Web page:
- Prescriber and patient perspective
- Over and under access of antibiotics
Microbiological Surveillance track:
- Working-up cultures in the laboratory
- Reading and interpreting antimicrobial susceptibility testing results
- Communication individual laboratory results
- Aggregate laboratory data to surveillance report
- Environmental sampling
- Sterilization: packing, labeling & use of containers
Infection Prevention & Control track:
- Essential requirements facility, including waste management
- Reusable material & equipment
- Extended precautions: contact, droplet, airborne
- Invasive devices and care bundles
Teaching and learning methods
The course offers a mixture of lectures, hands-on sessions (including bench- and practical exercises and a carrousel), case discussions, data analysis, role plays and a debate. It contains joint sessions and sessions tailored to each of the three topics.
The role-plays, exercises and group work (organized as a Hospital Committee with participants from the different tracks) allow for maximal interdisciplinary interaction, mirror real-life in the hospital, offer the opportunity to exchange ideas and skills and allow to build-up the synergism required for successful action.
During the course, as a personal project, each participant will develop, present and defend an Antibiotic Resistance (ABR)-containment plan for his/her facility in front of an expert committee.
The objectives of the personal project are the following:
- define the main problems and challenges in ABR containment in your hospital;
- list ideas and activities for ABR containment in your hospital;
- develop a personal intervention plan, clarifying how these activities will be implemented;
- implement a limited set of activities in your hospital after the course.
As part of the application candidates are asked to submit a short document (1,000 words maximum) including:
- a short description of the main problems and challenges related to containment of ABR in their structure;
- an action plan with a limited set of activities to contain ABR;
- activities should be pragmatic, feasible, affordable, measurable and possibly implemented within a reasonable timeframe in their structure. The action plan does not have to include a long list of activities: we would like candidates to focus on a realistic set of activities;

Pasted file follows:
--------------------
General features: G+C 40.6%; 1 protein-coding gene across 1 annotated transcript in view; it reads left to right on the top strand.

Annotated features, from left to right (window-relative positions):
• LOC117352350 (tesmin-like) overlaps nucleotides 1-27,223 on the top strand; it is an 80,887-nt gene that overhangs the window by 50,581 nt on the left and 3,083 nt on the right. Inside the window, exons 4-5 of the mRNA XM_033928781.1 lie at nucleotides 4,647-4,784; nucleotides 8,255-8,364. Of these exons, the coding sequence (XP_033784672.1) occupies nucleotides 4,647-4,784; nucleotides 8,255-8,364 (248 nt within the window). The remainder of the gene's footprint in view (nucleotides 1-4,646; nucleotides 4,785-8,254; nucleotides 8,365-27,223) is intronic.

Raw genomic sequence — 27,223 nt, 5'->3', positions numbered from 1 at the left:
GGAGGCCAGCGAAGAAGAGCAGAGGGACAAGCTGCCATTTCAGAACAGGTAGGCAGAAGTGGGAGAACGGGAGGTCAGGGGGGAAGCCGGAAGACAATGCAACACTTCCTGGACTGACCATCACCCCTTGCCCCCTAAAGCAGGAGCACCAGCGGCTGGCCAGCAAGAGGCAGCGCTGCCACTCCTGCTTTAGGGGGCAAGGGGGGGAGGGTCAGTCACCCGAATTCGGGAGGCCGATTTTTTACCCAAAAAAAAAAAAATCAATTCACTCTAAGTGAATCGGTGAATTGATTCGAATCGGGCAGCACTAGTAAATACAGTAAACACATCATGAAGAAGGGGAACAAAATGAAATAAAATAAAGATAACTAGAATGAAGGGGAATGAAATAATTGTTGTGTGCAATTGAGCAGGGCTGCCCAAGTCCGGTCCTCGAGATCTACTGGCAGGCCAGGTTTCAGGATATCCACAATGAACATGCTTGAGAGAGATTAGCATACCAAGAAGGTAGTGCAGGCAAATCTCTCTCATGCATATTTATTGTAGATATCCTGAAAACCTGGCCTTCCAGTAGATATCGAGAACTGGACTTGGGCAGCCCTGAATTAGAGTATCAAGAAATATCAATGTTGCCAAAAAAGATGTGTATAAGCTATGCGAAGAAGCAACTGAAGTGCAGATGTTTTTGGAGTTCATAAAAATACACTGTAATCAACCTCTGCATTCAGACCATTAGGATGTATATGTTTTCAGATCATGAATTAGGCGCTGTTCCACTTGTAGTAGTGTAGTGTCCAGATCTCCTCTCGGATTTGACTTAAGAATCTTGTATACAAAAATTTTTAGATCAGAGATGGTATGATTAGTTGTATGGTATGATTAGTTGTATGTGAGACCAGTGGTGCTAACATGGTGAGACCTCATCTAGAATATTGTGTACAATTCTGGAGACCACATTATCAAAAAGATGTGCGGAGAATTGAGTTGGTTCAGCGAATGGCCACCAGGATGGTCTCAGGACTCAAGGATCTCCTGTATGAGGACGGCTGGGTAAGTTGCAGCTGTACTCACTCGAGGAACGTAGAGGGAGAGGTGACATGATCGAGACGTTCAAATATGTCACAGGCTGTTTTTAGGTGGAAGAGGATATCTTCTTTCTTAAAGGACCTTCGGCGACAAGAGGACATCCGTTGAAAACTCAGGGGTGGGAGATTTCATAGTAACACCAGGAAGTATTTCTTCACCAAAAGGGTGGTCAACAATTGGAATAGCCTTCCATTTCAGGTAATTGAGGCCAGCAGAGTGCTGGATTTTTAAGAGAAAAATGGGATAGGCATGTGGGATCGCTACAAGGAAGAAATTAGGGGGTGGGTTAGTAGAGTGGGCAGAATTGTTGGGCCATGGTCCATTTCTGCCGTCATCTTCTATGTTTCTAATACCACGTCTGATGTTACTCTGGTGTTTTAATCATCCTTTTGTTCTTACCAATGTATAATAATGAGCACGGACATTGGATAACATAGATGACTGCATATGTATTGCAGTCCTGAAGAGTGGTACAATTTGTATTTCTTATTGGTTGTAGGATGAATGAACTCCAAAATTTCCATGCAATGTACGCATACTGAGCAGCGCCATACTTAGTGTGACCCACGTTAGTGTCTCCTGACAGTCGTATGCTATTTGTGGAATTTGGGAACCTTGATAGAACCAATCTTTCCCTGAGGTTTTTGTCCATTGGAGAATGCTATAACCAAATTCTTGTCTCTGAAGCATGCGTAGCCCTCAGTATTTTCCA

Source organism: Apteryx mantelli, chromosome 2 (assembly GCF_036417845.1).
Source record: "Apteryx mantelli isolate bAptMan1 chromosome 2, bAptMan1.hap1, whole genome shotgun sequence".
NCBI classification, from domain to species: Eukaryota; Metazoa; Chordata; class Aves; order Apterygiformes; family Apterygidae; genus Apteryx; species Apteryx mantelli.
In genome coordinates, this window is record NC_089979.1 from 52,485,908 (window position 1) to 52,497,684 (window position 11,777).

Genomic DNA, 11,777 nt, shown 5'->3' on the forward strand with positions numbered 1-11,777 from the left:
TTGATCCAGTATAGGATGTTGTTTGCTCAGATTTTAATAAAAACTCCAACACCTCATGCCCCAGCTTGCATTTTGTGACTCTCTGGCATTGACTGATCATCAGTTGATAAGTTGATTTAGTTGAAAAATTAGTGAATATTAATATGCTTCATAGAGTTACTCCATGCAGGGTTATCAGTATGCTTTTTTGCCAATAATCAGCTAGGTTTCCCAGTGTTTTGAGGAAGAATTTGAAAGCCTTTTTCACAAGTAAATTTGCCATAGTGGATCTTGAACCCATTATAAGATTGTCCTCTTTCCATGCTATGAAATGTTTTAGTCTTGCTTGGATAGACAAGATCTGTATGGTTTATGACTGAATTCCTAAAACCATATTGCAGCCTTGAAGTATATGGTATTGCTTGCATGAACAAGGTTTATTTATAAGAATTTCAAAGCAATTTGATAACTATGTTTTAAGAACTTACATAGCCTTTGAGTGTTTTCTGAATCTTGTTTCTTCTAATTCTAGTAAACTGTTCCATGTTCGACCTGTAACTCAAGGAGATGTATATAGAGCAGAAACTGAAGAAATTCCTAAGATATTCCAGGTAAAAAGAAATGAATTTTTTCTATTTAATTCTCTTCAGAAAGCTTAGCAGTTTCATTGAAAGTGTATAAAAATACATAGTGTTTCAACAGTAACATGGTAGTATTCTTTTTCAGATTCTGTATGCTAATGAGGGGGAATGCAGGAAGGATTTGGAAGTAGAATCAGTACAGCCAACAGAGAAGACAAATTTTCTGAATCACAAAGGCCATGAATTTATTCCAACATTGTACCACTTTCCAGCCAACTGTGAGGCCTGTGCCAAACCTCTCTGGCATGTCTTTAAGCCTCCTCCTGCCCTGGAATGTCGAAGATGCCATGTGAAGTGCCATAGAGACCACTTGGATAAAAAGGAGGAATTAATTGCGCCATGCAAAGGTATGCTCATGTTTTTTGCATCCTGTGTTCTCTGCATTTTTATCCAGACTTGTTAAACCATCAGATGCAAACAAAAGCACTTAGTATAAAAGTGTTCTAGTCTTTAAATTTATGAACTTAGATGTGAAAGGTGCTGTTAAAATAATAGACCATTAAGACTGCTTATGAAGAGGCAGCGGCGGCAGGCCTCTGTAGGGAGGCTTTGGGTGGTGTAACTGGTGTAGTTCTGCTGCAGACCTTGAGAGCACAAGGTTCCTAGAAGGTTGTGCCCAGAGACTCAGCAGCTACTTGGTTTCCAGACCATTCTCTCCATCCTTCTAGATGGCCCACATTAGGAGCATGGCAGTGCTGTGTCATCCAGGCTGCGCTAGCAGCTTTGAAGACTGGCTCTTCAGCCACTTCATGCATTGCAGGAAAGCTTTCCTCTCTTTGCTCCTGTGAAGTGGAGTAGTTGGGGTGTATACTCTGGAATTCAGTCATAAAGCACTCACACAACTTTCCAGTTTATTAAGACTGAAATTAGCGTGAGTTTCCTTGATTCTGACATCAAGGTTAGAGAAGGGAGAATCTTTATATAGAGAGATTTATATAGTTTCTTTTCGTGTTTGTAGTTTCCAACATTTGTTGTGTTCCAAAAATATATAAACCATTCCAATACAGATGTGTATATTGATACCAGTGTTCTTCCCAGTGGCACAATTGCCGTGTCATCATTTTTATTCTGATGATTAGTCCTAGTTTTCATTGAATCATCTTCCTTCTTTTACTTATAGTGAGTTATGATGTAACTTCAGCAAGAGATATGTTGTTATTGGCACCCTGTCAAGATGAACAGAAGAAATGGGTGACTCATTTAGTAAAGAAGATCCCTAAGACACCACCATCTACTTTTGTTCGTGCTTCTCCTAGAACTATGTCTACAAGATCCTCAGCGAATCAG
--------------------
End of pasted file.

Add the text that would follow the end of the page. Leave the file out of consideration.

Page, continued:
- the expected results.
Summative assessment of the participants is based on a multiple choice test at the end of the course (40%), a personal project (40%) and a group work (20%).
After successful completion of the course students receive an ITM Credit Certificate.
The course aims in particular at health care workers (medical doctors, nursing staff, clinical officers, pharmacists, biomedical scientists and laboratory staff) working in hospital facilities in LRS and involved in Antibiotic Stewardship, Infection Prevention & Control and/or Microbiological Surveillance activities.
- Participants should be holders of a (para)medical university degree of minimum 240 ECTS credits or equivalent and have two years of relevant professional experience. Exceptions to the degree requirement are possible based on level and relevance of professional experience.
- Proficiency in the course language is required. Candidates who are non-native speakers of the course language or whose language of previous instruction is not the same as the course language, must be able to prove their language proficiency with a certificate from a recognized institution (required level for English: TOEFL paper-based 580, computer-based 230, Internet-based 88 or IELTS 6.5. (ITM Toefl Code 7727))
Candidates will be selected based on the following criteria:
- Curriculum Vitae
- Motivation letter
- Commitment letter from the home institution
- Personal project
- Working in hospital
- Working in low-resource setting. Cluster applications of candidates from the same hospital are encouraged